The retail business owner/ person faces a lot of business challenges in order to make ends meet and one of the challenge is unknowingly providing easy access for criminals to the financial system.

Criminals use their ill-gotten funds to purchase goods from the retail shops, sell these goods to other people and collect clean cash.

Both the criminal and the retailer deposit these funds into their bank accounts.

The retailer might not even be aware of this process but will have helped the criminal wash his or her dirty money.

Business owners should watch out for the following red flags: Customers who buy goods more than the average sales made for a day; When the customer buys goods with fresh notes of high value (eg. GH¢50 notes) and the customer insisting on paying for the purchase of goods in high volume with cash.

Another way criminals launder their dirty money through the retail business is by using front companies.

Some criminals use shell companies as a cover to do business and co-mingle the dirty money with the business money and introduce the funds into the financial system when making a bank deposit.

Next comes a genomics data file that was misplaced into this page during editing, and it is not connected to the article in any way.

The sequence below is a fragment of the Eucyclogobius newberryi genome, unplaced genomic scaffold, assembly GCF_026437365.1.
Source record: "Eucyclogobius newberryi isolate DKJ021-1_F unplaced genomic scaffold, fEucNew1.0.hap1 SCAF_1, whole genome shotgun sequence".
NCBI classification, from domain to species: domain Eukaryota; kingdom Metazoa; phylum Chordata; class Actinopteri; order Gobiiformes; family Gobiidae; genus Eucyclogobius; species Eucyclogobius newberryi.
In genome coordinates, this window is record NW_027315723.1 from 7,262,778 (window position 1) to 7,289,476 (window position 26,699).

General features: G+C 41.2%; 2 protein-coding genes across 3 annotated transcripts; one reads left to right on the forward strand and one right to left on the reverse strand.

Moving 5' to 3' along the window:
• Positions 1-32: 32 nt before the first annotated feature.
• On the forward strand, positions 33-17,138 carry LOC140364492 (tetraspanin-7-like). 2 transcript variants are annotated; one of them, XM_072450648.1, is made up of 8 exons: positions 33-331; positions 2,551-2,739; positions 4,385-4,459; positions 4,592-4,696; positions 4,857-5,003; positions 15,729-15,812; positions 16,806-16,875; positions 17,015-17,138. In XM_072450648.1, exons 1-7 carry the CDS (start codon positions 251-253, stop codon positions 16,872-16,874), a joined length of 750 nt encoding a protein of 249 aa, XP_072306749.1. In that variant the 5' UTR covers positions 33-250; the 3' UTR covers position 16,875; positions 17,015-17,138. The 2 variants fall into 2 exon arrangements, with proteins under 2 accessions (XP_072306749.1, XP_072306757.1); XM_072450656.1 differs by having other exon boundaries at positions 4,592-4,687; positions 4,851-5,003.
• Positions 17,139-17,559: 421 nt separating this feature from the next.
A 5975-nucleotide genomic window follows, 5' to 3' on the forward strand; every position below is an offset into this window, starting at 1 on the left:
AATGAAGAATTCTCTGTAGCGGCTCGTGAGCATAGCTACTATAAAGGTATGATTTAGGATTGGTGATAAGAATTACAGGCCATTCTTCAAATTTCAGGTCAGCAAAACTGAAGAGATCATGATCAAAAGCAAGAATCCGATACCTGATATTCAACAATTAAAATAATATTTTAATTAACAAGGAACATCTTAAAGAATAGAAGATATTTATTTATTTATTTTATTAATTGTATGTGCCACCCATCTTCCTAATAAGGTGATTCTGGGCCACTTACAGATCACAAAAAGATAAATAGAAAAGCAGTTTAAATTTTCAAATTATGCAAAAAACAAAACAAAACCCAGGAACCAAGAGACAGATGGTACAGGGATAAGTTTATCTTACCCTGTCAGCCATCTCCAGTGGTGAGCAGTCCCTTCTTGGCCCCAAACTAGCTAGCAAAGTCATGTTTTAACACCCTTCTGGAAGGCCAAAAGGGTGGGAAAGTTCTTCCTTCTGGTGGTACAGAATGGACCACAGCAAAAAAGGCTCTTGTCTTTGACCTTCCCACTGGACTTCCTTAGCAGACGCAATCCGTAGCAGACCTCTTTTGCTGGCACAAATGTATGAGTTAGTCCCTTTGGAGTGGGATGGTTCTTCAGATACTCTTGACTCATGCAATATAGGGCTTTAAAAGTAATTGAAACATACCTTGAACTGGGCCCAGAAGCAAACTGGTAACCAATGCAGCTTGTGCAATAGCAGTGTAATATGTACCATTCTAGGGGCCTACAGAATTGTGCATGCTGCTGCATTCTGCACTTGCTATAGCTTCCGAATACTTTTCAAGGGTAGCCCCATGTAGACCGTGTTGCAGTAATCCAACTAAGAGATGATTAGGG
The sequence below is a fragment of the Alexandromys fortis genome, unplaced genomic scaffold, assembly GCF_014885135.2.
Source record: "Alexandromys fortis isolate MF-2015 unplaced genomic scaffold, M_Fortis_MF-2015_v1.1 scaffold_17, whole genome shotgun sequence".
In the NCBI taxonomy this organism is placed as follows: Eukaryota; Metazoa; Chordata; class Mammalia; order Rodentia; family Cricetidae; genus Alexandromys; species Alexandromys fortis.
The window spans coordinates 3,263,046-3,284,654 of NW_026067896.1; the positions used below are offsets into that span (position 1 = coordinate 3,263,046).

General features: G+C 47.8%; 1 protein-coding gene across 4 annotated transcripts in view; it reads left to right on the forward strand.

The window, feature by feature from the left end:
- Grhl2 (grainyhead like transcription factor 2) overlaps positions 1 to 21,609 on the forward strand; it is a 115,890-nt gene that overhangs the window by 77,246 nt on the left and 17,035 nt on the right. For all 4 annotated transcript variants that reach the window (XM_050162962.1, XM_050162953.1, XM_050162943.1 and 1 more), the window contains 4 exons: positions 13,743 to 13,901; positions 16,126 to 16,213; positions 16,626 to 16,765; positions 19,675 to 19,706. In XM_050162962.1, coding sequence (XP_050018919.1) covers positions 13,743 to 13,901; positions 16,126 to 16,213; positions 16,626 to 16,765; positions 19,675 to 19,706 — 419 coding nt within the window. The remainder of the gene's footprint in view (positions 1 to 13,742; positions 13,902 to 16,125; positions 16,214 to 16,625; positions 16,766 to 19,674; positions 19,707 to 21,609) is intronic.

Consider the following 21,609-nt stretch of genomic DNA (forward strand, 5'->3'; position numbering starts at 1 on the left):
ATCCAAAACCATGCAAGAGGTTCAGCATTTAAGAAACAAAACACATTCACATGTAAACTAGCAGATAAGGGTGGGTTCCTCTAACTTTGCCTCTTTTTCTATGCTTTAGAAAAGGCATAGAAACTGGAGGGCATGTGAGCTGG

Since the retail industry is not regulated, it is easy for the criminal to purchase a retail business for the advancement of money laundering activities.

The retailer (or anybody) can also be fooled in giving out his or her bank account details and inadvertently or unwittingly becoming money mules, as a result of scam emails or phone calls that seem legitimate.

 Through this, the retailer would be helping the criminal to further wash his or her dirty money.

Continuous training and awareness creation about the activities of criminals in the retail business sector will go a long way to enable the business owners to ask relevant questions, identify and report suspicious activities and behaviours.


Another measure retail business owners can institute is the “Know Your Customer” (KYC) principles.

Even if your business is not a bank, you may be the victim of a money laundering scheme.

 If your business have large transaction amounts (from equipment sales or real estate transactions), or if you do a lot of business in cash (a restaurant, retail business, for example), you should be aware of where money is coming from into your business.